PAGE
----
of the population be inclined to clone themselv es, and are they the kind of people who
e perpetuated? Will people with particular abilit
ties allow themselves to be cloned for a
hat prospective parents will be able to have a ch with inborn talents? Will people with
d organs clone offspring so they are guarantee d future organ replacements that pose
er of rejection? Might it be possible to eventually clone individuals from the cells of dead
Concerns over human cloning have led severa l governments to ban any efforts in this
, and the U.S. government has barred the u se of federal funds for human cloning
. Even so, cloning is a technology that will be d ifficult or ev impossible to contain —
acit nor direct government support is essential fo r human clo
tem Cells and Future Therapies (145-6). Em ergence of mammal cloning, stem-cell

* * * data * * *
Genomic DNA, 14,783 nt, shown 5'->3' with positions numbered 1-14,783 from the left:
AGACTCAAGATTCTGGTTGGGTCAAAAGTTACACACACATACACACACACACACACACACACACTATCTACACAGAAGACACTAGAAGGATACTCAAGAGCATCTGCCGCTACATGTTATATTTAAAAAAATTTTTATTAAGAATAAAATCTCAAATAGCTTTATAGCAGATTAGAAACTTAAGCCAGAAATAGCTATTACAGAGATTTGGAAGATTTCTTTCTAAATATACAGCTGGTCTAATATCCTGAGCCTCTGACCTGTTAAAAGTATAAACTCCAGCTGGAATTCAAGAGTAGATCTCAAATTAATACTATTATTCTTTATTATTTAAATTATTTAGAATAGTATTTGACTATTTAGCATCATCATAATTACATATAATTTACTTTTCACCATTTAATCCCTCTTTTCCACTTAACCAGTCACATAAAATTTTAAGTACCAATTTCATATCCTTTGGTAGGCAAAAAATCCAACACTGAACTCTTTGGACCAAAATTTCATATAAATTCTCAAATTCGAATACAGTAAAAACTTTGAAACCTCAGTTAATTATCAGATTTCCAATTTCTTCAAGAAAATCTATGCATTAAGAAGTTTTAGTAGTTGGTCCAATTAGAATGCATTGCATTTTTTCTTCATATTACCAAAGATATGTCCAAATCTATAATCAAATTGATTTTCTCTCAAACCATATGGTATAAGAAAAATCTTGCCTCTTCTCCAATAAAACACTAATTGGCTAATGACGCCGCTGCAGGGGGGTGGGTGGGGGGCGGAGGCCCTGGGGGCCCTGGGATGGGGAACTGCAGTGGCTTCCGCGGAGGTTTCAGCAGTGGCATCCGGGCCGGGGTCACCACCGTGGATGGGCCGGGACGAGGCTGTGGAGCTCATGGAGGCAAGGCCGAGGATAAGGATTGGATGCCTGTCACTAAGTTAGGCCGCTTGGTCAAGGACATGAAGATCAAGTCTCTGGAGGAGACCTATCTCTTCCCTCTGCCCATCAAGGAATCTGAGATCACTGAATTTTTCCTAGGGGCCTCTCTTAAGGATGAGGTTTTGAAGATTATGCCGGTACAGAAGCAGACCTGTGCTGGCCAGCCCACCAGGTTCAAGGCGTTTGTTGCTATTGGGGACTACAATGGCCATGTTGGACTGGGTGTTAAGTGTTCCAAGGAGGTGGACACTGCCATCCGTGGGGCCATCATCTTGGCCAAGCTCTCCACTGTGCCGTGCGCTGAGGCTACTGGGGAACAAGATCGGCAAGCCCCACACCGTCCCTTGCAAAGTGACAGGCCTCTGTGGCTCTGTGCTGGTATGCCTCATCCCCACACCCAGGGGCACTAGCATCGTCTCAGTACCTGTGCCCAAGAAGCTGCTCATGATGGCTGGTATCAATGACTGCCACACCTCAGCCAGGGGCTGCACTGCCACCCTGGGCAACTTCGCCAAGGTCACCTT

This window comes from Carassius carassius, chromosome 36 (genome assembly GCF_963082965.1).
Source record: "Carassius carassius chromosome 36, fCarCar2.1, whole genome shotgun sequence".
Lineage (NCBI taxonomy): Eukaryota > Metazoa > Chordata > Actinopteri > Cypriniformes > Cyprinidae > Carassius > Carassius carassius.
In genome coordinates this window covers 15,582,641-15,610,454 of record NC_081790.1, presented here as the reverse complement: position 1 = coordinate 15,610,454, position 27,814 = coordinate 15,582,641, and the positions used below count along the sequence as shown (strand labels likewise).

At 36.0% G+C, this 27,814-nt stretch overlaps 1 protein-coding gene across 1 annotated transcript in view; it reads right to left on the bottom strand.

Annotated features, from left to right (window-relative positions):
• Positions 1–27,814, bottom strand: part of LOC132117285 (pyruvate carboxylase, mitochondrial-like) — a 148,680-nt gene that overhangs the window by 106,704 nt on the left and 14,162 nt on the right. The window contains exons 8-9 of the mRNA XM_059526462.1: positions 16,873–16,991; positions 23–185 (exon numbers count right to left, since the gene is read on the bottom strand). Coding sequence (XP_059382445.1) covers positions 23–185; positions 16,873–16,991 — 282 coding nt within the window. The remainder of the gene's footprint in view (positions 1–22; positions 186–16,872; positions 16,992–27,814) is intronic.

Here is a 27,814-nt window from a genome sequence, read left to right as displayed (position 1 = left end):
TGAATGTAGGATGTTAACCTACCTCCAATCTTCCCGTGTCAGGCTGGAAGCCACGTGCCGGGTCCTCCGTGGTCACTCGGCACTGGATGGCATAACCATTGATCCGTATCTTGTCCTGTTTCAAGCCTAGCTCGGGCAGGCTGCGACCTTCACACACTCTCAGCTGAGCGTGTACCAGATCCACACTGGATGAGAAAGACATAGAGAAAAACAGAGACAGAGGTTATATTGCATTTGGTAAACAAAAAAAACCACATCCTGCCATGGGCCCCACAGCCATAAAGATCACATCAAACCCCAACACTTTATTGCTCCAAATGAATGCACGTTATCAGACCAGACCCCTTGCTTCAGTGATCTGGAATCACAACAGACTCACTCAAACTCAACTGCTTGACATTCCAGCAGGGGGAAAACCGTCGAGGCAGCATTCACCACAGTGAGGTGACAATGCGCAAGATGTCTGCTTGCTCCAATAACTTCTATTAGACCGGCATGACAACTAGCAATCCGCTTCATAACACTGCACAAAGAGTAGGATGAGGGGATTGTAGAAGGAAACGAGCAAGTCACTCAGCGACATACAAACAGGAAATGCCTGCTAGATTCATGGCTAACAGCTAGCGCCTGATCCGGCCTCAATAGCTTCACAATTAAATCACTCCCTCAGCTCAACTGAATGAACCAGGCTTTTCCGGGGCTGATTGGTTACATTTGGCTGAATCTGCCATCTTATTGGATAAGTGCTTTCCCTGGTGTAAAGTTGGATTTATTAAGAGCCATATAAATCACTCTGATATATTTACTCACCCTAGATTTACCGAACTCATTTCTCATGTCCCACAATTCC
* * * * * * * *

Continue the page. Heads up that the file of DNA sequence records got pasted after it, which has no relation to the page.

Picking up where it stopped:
research, and geneticallly modified foods has given rise to a host
of ethical concerns that touch upon some of the most basic issues
of human existence. G overnments are faced with the task of
creating appropriate public policies to encourage the development
of beneficial technolog ies while preventing the emergence of
harmful ones (146).
Eugenics movement — from late 19th C. to 1960s (147-8). The
elimination of genetically borne defects is no longer a government
policy but now is an ind
dividual, personal matter, as physicians
and parents-to-be make extensive use of a variety of tests to
determine the presence of genetically linked disorders such as
hs and Down Syndrome, in which case they ma y decide if a fetus should be aborted or
o term…. Fastening upon genetic endowments to the exclusion of everything else is a
c form of determinism that harks back to excess es of the eugenics movement (148).
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This note was uploaded on 11/15/2010 for the course SOC 415 taught by Professor Swift,d during the Fall '08 term at University of Hawaii, Manoa.
- Fall '08